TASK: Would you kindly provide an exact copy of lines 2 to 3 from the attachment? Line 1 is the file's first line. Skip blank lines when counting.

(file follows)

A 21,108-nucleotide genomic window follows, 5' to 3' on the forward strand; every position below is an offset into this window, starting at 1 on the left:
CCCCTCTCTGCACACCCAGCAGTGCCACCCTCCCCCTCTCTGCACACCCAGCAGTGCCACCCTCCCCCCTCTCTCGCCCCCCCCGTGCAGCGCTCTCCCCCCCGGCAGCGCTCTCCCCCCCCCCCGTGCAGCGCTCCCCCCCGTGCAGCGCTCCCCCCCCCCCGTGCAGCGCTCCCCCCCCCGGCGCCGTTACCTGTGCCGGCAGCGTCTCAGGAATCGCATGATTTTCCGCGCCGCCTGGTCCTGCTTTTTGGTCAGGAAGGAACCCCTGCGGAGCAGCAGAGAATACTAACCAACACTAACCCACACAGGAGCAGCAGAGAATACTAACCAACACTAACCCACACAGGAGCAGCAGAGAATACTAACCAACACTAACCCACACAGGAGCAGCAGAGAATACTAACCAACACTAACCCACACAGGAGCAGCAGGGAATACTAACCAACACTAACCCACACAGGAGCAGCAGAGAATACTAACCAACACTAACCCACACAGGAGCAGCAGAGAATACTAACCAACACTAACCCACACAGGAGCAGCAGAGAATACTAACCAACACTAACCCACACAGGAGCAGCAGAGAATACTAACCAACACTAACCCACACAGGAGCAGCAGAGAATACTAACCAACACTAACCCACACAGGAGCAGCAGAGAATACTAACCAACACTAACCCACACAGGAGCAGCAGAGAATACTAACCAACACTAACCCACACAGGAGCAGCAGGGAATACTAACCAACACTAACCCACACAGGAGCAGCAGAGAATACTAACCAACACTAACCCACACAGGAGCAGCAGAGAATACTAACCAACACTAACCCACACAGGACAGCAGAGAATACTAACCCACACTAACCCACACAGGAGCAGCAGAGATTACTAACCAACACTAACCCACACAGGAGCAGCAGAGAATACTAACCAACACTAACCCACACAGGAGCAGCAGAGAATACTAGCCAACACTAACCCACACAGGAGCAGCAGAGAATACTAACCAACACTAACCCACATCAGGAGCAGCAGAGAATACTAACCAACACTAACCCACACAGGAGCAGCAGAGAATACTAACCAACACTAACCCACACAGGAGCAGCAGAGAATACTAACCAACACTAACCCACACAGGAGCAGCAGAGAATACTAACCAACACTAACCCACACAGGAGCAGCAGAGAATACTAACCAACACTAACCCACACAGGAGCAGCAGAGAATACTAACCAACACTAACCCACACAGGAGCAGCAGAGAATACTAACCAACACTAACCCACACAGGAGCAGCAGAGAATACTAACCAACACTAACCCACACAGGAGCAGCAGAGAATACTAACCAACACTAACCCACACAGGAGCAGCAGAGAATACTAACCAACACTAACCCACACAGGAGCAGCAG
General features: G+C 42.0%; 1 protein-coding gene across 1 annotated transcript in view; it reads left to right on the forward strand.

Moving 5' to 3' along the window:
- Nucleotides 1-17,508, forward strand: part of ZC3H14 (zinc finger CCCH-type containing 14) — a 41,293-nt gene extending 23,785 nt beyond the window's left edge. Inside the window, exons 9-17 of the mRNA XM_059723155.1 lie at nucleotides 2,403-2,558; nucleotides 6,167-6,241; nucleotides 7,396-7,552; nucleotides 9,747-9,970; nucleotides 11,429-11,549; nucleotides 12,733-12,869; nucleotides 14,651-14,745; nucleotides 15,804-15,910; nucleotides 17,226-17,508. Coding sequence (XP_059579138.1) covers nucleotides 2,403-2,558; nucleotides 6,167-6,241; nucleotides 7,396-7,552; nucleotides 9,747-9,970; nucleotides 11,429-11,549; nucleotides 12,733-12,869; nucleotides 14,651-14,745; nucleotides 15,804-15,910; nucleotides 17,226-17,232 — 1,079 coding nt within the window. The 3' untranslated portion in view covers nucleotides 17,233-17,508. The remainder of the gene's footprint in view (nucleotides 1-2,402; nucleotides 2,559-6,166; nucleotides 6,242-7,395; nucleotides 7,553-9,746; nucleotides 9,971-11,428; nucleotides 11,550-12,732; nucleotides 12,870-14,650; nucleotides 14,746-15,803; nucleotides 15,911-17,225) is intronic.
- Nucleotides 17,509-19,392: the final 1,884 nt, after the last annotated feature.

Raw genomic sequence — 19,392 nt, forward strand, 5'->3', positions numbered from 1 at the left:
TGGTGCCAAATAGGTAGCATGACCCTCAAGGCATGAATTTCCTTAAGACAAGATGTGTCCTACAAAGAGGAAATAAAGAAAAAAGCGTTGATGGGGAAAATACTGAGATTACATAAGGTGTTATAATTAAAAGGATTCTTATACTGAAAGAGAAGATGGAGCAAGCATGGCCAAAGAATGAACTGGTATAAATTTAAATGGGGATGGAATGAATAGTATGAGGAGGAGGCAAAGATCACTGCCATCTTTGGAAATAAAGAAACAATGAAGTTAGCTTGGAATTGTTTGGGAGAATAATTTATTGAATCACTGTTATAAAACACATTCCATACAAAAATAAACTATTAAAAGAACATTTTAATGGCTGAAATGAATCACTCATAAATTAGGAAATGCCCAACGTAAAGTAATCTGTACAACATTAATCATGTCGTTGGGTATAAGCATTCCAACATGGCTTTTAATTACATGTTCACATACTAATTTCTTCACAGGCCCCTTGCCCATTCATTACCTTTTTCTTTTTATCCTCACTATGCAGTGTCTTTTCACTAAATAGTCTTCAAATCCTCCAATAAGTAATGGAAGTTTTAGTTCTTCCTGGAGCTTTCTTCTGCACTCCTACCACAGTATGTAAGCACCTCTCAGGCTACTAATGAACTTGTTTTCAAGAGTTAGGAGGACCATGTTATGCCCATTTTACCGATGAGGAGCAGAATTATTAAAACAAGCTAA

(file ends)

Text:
CCCCTCTCTGCACACCCAGCAGTGCCACCCTCCCCCTCTCTGCACACCCAGCAGTGCCACCCTCCCCCCTCTCTCGCCCCCCCCGTGCAGCGCTCTCCCCCCCGGCAGCGCTCTCCCCCCCCCCCGTGCAGCGCTCCCCCCCGTGCAGCGCTCCCCCCCCCCCGTGCAGCGCTCCCCCCCCCGGCGCCGTTACCTGTGCCGGCAGCGTCTCAGGAATCGCATGATTTTCCGCGCCGCCTGGTCCTGCTTTTTGGTCAGGAAGGAACCCCTGCGGAGCAGCAGAGAATACTAACCAACACTAACCCACACAGGAGCAGCAGAGAATACTAACCAACACTAACCCACACAGGAGCAGCAGAGAATACTAACCAACACTAACCCACACAGGAGCAGCAGAGAATACTAACCAACACTAACCCACACAGGAGCAGCAGGGAATACTAACCAACACTAACCCACACAGGAGCAGCAGAGAATACTAACCAACACTAACCCACACAGGAGCAGCAGAGAATACTAACCAACACTAACCCACACAGGAGCAGCAGAGAATACTAACCAACACTAACCCACACAGGAGCAGCAGAGAATACTAACCAACACTAACCCACACAGGAGCAGCAGAGAATACTAACCAACACTAACCCACACAGGAGCAGCAGAGAATACTAACCAACACTAACCCACACAGGAGCAGCAGAGAATACTAACCAACACTAACCCACACAGGAGCAGCAGGGAATACTAACCAACACTAACCCACACAGGAGCAGCAGAGAATACTAACCAACACTAACCCACACAGGAGCAGCAGAGAATACTAACCAACACTAACCCACACAGGACAGCAGAGAATACTAACCCACACTAACCCACACAGGAGCAGCAGAGATTACTAACCAACACTAACCCACACAGGAGCAGCAGAGAATACTAACCAACACTAACCCACACAGGAGCAGCAGAGAATACTAGCCAACACTAACCCACACAGGAGCAGCAGAGAATACTAACCAACACTAACCCACATCAGGAGCAGCAGAGAATACTAACCAACACTAACCCACACAGGAGCAGCAGAGAATACTAACCAACACTAACCCACACAGGAGCAGCAGAGAATACTAACCAACACTAACCCACACAGGAGCAGCAGAGAATACTAACCAACACTAACCCACACAGGAGCAGCAGAGAATACTAACCAACACTAACCCACACAGGAGCAGCAGAGAATACTAACCAACACTAACCCACACAGGAGCAGCAGAGAATACTAACCAACACTAACCCACACAGGAGCAGCAGAGAATACTAACCAACACTAACCCACACAGGAGCAGCAGAGAATACTAACCAACACTAACCCACACAGGAGCAGCAGAGAATACTAACCAACACTAACCCACACAGGAGCAGCAG
General features: G+C 42.0%; 1 protein-coding gene across 1 annotated transcript in view; it reads left to right on the forward strand.